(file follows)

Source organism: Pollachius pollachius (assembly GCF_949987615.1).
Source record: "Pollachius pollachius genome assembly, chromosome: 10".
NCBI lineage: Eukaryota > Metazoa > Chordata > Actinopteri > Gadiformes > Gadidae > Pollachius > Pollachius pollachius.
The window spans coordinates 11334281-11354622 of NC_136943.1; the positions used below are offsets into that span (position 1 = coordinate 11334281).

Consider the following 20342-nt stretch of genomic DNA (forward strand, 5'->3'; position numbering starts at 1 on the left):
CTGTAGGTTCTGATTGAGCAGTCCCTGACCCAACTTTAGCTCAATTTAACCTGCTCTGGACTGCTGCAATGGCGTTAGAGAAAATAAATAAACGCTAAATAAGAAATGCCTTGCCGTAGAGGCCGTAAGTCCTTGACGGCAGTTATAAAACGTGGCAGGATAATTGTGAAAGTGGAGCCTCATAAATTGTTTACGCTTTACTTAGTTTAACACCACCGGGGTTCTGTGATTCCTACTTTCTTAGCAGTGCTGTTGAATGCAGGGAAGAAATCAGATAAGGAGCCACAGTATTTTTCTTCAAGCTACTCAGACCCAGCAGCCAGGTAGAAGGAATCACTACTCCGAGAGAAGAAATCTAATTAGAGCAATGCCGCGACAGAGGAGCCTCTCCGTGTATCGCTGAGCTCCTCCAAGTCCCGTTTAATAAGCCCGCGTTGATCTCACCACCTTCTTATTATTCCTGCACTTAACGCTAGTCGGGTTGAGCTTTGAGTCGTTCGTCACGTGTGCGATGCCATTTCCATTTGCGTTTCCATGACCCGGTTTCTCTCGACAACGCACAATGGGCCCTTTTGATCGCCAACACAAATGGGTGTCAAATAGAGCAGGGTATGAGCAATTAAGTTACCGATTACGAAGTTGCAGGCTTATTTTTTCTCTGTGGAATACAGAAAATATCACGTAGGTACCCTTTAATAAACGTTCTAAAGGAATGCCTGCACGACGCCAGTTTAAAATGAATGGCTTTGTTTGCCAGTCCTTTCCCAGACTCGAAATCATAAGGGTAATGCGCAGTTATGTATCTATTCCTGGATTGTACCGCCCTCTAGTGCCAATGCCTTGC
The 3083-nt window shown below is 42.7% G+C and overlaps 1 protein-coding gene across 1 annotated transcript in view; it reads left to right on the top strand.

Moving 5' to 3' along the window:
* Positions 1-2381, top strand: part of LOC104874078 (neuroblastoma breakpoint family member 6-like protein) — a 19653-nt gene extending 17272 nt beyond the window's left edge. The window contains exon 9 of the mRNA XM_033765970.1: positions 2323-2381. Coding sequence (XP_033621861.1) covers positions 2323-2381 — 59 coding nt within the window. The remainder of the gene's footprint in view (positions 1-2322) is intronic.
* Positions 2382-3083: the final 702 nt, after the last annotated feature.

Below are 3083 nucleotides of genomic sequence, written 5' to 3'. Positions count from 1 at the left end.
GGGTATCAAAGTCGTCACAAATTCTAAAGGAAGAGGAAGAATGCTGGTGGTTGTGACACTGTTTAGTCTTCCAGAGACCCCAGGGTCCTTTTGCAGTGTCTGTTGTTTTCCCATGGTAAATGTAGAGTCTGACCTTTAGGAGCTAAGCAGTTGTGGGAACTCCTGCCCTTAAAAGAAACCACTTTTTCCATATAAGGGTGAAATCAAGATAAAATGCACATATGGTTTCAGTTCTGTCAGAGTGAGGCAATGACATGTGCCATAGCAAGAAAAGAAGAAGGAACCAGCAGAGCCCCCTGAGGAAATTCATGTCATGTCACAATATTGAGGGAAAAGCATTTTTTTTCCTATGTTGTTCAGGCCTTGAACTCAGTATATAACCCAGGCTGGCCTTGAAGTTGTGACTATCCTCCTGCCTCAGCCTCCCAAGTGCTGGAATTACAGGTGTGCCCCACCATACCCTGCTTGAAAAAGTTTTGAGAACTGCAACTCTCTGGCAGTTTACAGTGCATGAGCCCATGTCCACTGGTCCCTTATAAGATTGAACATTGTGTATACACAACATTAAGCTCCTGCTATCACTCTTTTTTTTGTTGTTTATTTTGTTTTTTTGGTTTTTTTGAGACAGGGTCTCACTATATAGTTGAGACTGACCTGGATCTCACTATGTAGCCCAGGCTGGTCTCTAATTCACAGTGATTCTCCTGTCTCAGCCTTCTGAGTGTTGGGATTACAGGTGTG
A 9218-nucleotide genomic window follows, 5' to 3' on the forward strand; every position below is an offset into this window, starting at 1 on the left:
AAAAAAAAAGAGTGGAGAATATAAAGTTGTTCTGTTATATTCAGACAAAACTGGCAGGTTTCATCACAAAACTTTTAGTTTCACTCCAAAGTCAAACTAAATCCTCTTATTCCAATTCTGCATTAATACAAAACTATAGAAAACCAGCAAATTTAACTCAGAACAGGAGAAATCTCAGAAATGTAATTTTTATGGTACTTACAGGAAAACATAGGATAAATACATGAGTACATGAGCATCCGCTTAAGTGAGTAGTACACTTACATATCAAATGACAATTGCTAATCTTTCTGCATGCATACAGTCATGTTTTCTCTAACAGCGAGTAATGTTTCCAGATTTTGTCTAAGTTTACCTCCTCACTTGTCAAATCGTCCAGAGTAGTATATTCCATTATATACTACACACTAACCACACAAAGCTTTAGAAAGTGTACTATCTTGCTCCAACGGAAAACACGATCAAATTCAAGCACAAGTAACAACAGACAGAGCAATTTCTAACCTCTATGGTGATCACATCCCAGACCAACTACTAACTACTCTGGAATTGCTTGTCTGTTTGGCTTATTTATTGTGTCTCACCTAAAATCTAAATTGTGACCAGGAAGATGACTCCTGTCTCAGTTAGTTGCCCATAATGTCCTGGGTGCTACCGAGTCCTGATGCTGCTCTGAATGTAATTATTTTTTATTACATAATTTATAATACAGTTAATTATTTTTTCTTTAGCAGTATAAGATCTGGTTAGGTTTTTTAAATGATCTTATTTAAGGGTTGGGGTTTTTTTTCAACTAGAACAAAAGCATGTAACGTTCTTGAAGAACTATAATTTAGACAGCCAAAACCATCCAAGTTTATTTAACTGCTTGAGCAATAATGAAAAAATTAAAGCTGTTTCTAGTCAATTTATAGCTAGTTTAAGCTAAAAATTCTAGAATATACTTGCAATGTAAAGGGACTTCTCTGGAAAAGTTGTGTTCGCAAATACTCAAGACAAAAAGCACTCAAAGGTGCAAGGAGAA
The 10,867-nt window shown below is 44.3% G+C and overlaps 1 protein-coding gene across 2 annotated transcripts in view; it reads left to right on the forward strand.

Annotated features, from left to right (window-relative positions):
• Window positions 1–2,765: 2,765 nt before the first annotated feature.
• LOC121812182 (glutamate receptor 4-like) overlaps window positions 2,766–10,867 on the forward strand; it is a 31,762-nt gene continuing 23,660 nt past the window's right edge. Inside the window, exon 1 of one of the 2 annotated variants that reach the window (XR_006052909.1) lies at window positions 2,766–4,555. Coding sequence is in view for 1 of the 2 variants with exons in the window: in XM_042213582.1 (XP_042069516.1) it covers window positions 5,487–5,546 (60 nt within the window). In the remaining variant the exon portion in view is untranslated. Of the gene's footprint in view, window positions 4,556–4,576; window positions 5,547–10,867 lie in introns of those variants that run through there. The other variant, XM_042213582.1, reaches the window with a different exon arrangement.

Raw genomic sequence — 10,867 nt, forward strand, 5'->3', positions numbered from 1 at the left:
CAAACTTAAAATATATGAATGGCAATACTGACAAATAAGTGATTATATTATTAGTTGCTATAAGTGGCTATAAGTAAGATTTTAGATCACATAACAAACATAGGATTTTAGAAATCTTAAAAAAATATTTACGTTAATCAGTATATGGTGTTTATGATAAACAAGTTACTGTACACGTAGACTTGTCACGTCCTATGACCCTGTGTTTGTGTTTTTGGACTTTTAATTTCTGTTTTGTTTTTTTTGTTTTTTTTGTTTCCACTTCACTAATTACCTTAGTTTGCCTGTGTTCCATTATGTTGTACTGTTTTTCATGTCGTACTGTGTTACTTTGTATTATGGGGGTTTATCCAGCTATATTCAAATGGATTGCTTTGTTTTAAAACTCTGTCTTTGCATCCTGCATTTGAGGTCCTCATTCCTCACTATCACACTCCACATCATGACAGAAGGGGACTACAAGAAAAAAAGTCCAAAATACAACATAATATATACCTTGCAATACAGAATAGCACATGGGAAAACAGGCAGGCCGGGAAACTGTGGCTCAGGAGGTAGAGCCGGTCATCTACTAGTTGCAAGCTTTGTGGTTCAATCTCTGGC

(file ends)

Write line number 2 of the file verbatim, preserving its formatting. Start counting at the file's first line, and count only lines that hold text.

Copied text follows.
Source record: "Pollachius pollachius genome assembly, chromosome: 10".